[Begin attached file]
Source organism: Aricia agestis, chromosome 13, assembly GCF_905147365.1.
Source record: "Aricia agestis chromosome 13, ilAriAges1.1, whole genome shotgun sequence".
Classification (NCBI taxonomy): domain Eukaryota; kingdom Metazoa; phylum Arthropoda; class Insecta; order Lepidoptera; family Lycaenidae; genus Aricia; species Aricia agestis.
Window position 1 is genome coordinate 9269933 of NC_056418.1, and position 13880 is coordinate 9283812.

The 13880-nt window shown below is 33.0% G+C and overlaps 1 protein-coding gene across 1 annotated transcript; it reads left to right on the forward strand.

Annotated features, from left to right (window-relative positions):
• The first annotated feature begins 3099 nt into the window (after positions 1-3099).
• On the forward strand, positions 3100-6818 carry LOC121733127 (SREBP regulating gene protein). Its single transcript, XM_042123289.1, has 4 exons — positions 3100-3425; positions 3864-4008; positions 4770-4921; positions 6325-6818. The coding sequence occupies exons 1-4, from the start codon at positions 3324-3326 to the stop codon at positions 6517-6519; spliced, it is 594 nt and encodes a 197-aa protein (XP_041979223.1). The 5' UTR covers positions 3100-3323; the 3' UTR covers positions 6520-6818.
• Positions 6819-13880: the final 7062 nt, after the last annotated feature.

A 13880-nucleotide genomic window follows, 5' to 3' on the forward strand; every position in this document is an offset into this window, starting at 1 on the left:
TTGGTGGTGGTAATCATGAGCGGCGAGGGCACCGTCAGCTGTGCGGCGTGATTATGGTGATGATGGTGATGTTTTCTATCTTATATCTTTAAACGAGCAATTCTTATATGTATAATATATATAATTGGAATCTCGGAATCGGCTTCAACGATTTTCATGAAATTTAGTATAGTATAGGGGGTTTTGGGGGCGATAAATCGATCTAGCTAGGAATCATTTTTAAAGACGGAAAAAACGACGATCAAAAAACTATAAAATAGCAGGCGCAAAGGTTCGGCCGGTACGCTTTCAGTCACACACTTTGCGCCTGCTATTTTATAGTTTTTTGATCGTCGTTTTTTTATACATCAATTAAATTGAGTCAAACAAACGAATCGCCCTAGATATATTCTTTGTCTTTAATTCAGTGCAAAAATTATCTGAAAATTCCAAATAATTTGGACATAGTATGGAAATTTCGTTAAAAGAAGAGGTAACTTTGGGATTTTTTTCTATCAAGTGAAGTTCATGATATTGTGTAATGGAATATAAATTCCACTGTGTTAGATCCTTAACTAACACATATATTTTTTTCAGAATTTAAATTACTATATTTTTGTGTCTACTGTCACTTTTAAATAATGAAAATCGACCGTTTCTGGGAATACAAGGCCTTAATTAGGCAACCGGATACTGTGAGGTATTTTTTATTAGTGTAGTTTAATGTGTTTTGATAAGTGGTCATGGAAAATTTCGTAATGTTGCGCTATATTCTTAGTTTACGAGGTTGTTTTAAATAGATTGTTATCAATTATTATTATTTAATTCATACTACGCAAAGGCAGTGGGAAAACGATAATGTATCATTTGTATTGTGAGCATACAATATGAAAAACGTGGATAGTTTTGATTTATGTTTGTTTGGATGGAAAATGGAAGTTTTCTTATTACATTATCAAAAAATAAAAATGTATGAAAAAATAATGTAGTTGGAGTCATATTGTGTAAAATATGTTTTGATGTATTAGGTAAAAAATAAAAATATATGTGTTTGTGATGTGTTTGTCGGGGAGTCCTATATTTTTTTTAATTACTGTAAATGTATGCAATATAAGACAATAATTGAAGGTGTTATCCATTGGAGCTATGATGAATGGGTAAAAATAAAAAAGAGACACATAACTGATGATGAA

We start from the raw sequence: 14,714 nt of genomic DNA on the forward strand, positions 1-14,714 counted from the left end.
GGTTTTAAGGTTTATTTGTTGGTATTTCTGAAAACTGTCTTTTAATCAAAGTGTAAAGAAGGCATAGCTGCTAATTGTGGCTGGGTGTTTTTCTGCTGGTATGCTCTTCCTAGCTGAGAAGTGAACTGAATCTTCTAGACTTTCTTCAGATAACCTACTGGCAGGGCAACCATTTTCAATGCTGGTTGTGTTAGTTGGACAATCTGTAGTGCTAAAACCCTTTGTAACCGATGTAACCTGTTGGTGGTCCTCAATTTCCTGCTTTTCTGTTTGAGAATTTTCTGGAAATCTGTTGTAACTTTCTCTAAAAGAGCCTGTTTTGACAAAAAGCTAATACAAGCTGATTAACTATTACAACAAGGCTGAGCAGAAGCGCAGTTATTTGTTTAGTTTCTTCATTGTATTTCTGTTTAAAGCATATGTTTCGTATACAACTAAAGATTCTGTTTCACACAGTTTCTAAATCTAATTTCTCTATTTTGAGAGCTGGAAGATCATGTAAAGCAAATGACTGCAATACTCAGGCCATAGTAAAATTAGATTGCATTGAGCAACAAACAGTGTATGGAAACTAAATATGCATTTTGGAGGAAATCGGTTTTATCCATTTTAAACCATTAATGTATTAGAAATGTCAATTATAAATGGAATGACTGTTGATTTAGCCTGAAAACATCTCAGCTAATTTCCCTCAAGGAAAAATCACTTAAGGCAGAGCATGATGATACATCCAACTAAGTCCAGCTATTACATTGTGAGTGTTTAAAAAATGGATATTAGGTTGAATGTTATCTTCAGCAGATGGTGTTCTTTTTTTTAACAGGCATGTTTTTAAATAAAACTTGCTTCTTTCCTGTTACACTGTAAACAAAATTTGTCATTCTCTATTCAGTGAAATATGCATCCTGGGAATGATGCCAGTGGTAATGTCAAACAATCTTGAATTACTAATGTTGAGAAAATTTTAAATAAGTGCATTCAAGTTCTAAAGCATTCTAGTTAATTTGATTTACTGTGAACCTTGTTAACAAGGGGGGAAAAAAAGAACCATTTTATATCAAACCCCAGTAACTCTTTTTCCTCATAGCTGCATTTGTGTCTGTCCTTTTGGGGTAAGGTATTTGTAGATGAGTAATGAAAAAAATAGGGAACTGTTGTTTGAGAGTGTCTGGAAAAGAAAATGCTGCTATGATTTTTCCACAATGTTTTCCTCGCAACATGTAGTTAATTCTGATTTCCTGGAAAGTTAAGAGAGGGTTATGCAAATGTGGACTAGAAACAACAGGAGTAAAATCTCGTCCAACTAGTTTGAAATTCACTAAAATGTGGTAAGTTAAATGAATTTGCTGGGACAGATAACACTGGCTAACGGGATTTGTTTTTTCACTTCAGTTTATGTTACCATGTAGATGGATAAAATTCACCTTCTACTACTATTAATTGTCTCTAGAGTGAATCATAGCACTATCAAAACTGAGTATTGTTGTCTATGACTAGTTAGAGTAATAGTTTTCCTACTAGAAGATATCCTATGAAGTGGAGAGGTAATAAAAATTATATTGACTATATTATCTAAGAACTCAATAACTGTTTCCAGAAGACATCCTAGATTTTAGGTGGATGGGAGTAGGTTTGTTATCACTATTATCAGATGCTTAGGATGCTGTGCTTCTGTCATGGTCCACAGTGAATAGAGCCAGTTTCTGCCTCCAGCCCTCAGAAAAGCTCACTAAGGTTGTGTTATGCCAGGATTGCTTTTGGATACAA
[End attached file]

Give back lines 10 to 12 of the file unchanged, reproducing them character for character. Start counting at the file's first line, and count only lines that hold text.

A 13880-nucleotide genomic window follows, 5' to 3' on the forward strand; every position in this document is an offset into this window, starting at 1 on the left:
TTGGTGGTGGTAATCATGAGCGGCGAGGGCACCGTCAGCTGTGCGGCGTGATTATGGTGATGATGGTGATGTTTTCTATCTTATATCTTTAAACGAGCAATTCTTATATGTATAATATATATAATTGGAATCTCGGAATCGGCTTCAACGATTTTCATGAAATTTAGTATAGTATAGGGGGTTTTGGGGGCGATAAATCGATCTAGCTAGGAATCATTTTTAAAGACGGAAAAAACGACGATCAAAAAACTATAAAATAGCAGGCGCAAAGGTTCGGCCGGTACGCTTTCAGTCACACACTTTGCGCCTGCTATTTTATAGTTTTTTGATCGTCGTTTTTTTATACATCAATTAAATTGAGTCAAACAAACGAATCGCCCTAGATATATTCTTTGTCTTTAATTCAGTGCAAAAATTATCTGAAAATTCCAAATAATTTGGACATAGTATGGAAATTTCGTTAAAAGAAGAGGTAACTTTGGGATTTTTTTCTATCAAGTGAAGTTCATGATATTGTGTAATGGAATATAAATTCCACTGTGTTAGATCCTTAACTAACACATATATTTTTTTCAGAATTTAAATTACTATATTTTTGTGTCTACTGTCACTTTTAAATAATGAAAATCGACCGTTTCTGGGAATACAAGGCCTTAATTAGGCAACCGGATACTGTGAGGTATTTTTTATTAGTGTAGTTTAATGTGTTTTGATAAGTGGTCATGGAAAATTTCGTAATGTTGCGCTATATTCTTAGTTTACGAGGTTGTTTTAAATAGATTGTTATCAATTATTATTATTTAATTCATACTACGCAAAGGCAGTGGGAAAACGATAATGTATCATTTGTATTGTGAGCATACAATATGAAAAACGTGGATAGTTTTGATTTATGTTTGTTTGGATGGAAAATGGAAGTTTTCTTATTACATTATCAAAAAATAAAAATGTATGAAAAAATAATGTAGTTGGAGTCATATTGTGTAAAATATGTTTTGATGTATTAGGTAAAAAATAAAAATATATGTGTTTGTGATGTGTTTGTCGGGGAGTCCTATATTTTTTTTAATTACTGTAAATGTATGCAATATAAGACAATAATTGAAGGTGTTATCCATTGGAGCTATGATGAATGGGTAAAAATAAAAAAGAGACACATAACTGATGATGAA

We start from the raw sequence: 14,714 nt of genomic DNA on the forward strand, positions 1-14,714 counted from the left end.